Building a Wiki Community: Gotta Love the Social Media

A significant difference between wikis created now and those created two-to-three years ago is the advent — and proliferation of — social media. Facebook is no longer used only by college kids, and Twitter results now show up on Google searches. What a change!

In order to build a community, you must be able to communicate, interact and market that community. While you can do that on your site, it helps to have other platforms to effectively communicate with current and potential community members.

For Whorunsgov, we often use the social media sites Facebook and Twitter to inform the community about new profiles, or let others know about something a recent contributor did to an existing profile. This helps showcase the contributor’s work and accomplishment. We also suggest possible updates to profiles on the social sites. It’s a way to direct those contributors who want to help, but don’t know what to add.

Then, of course, there’s Govloop. On Govloop, our goal is to let people in the community that we cover know more about us. Govloop consists of people who live and breathe government, and could be quality contributors or potential profile subjects. We want people on Govloop to know what we’re all about, so the government community will feel more comfortable helping the Whorunsgov community.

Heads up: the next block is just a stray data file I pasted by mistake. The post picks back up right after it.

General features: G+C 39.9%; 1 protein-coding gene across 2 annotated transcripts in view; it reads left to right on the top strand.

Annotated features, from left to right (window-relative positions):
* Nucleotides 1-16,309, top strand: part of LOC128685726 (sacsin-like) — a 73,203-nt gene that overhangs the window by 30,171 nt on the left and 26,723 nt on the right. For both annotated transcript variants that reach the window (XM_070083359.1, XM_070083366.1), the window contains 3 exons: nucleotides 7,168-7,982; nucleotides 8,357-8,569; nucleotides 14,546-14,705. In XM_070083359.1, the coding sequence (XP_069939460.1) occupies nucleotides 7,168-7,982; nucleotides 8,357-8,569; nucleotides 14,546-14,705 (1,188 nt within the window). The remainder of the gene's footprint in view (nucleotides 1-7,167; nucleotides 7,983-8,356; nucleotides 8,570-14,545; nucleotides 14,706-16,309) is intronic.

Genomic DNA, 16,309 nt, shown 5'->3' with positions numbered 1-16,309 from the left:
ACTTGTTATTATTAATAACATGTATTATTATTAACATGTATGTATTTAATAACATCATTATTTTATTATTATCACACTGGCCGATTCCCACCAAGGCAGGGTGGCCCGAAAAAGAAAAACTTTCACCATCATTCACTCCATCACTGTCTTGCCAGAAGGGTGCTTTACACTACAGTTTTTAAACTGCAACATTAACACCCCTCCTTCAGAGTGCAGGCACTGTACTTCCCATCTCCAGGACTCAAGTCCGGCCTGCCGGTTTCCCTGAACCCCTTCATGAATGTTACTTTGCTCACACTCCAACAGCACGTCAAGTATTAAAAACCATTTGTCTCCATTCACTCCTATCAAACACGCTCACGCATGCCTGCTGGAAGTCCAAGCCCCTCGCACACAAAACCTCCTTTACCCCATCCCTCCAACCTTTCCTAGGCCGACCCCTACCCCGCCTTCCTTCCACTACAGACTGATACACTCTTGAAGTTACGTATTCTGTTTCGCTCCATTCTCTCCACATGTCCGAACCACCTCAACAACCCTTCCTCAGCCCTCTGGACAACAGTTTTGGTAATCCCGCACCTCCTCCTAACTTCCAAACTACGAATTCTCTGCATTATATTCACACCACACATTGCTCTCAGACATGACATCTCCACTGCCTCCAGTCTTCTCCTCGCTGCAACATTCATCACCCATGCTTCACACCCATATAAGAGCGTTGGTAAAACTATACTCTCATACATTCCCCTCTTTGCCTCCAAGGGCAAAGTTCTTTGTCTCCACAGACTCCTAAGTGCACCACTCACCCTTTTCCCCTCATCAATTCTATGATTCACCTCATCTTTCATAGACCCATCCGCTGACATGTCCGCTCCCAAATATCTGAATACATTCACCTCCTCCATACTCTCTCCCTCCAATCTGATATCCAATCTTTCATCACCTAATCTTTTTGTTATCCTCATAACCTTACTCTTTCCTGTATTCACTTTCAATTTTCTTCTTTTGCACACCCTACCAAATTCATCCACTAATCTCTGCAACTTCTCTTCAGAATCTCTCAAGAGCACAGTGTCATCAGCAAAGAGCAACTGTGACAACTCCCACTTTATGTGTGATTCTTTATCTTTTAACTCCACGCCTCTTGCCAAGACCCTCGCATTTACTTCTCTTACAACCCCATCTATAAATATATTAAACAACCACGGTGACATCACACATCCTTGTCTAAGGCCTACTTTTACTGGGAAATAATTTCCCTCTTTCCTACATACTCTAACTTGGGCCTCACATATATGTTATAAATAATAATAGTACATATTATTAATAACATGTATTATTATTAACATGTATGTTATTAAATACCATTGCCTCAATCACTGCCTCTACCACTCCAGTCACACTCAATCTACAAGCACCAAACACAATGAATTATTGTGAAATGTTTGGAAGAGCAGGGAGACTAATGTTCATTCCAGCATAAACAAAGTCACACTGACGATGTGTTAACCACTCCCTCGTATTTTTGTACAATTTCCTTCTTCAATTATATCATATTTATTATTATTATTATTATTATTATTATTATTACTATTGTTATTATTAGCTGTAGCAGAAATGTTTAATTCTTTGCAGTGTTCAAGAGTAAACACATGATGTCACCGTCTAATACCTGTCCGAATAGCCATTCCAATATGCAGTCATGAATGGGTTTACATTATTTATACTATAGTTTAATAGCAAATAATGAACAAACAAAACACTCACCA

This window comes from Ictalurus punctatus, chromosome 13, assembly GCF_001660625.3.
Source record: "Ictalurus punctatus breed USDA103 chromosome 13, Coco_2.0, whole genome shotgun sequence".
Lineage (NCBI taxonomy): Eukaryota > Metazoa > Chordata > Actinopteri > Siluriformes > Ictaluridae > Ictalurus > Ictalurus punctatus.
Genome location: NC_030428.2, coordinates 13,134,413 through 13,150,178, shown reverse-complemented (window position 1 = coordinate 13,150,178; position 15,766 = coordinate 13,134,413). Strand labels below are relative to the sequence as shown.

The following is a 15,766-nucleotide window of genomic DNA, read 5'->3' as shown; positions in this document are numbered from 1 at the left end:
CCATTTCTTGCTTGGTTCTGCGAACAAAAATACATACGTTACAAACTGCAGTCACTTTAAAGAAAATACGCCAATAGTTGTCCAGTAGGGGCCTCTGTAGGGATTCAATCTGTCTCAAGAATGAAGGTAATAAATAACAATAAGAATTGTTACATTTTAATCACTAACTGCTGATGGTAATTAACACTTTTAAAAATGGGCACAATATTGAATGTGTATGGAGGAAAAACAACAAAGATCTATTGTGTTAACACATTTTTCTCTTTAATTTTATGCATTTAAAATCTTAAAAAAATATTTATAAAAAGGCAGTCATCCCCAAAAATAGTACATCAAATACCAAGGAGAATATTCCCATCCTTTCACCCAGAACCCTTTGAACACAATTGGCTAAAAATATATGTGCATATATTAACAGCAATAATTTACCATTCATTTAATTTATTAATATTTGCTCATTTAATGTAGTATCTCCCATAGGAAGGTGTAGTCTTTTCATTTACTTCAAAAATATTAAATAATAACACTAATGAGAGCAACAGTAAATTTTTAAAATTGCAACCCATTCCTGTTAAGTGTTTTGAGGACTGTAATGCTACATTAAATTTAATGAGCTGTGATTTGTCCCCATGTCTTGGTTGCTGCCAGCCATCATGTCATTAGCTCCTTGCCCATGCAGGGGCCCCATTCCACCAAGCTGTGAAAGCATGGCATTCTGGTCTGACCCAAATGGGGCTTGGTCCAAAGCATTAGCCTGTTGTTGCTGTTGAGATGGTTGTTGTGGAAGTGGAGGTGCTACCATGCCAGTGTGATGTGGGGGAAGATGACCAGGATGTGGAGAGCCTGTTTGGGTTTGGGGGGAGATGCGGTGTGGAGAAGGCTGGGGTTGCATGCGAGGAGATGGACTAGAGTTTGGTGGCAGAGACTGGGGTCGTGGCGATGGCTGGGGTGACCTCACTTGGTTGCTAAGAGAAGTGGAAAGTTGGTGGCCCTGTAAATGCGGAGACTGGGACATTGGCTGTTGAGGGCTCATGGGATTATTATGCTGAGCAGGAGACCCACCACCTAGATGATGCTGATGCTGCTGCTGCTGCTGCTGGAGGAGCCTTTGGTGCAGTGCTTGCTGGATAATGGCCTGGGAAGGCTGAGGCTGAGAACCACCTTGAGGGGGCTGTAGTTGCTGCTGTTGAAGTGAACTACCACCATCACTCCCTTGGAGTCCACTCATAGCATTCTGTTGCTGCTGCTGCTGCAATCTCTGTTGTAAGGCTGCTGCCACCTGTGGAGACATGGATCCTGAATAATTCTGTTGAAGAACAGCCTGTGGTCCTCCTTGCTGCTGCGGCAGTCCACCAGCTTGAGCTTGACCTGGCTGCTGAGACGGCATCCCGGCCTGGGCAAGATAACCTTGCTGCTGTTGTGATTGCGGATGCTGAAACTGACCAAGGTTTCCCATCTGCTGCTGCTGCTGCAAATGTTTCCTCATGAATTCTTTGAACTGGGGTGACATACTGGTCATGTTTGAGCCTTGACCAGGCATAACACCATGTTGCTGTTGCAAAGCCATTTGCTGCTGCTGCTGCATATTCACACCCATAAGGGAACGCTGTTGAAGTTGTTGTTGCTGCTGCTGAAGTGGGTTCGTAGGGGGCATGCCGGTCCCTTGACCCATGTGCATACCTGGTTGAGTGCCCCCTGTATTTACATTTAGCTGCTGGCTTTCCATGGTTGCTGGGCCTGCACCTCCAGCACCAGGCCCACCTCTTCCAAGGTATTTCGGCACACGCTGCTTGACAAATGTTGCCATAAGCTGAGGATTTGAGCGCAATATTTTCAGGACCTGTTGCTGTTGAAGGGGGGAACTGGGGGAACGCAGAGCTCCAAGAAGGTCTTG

A key point to make about all this social media interaction; we use different content on each platform. There’s no point in placing the same content on Facebook as we do on Twitter. Why would someone want to follow us on both platforms if it’s the same content? They would only need to follow one of the platforms. Plus, by having two different strategies, you can get two different types of contributors on each of the two platforms, doubling the number of community members.

I imagine it’s quite different in the government sphere. Using social media is becoming a more acceptable way for government agencies to talk to citizens, but does anyone use social media for communication within the organization or to discuss changes to a wiki-type platform?


And don’t forget to help highlight this week’s “Whorunsgov Official of the Week,” Deputy Assistant Secretary at the DOE Christopher Smith!

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